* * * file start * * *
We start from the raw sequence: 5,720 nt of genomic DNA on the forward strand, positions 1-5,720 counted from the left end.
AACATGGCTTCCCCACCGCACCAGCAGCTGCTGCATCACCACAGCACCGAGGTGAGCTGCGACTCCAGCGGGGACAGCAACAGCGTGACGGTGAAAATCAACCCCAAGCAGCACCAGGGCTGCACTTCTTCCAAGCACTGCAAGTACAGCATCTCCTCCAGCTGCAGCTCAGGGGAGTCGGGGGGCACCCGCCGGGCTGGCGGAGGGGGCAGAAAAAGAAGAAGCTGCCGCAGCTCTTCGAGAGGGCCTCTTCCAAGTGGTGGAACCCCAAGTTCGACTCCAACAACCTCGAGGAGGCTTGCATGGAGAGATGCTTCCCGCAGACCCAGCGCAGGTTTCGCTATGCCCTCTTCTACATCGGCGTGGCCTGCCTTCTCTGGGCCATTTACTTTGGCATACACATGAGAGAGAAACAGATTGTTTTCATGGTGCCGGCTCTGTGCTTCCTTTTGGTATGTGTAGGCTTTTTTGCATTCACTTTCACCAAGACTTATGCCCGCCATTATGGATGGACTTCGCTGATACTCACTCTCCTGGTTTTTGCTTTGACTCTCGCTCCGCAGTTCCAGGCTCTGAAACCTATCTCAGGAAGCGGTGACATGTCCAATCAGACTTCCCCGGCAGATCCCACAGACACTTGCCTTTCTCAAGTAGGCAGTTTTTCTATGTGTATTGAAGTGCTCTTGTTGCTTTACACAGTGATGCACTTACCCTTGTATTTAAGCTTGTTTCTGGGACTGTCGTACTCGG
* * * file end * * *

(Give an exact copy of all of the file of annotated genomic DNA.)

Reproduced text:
We start from the raw sequence: 5,720 nt of genomic DNA on the forward strand, positions 1-5,720 counted from the left end.
AACATGGCTTCCCCACCGCACCAGCAGCTGCTGCATCACCACAGCACCGAGGTGAGCTGCGACTCCAGCGGGGACAGCAACAGCGTGACGGTGAAAATCAACCCCAAGCAGCACCAGGGCTGCACTTCTTCCAAGCACTGCAAGTACAGCATCTCCTCCAGCTGCAGCTCAGGGGAGTCGGGGGGCACCCGCCGGGCTGGCGGAGGGGGCAGAAAAAGAAGAAGCTGCCGCAGCTCTTCGAGAGGGCCTCTTCCAAGTGGTGGAACCCCAAGTTCGACTCCAACAACCTCGAGGAGGCTTGCATGGAGAGATGCTTCCCGCAGACCCAGCGCAGGTTTCGCTATGCCCTCTTCTACATCGGCGTGGCCTGCCTTCTCTGGGCCATTTACTTTGGCATACACATGAGAGAGAAACAGATTGTTTTCATGGTGCCGGCTCTGTGCTTCCTTTTGGTATGTGTAGGCTTTTTTGCATTCACTTTCACCAAGACTTATGCCCGCCATTATGGATGGACTTCGCTGATACTCACTCTCCTGGTTTTTGCTTTGACTCTCGCTCCGCAGTTCCAGGCTCTGAAACCTATCTCAGGAAGCGGTGACATGTCCAATCAGACTTCCCCGGCAGATCCCACAGACACTTGCCTTTCTCAAGTAGGCAGTTTTTCTATGTGTATTGAAGTGCTCTTGTTGCTTTACACAGTGATGCACTTACCCTTGTATTTAAGCTTGTTTCTGGGACTGTCGTACTCGG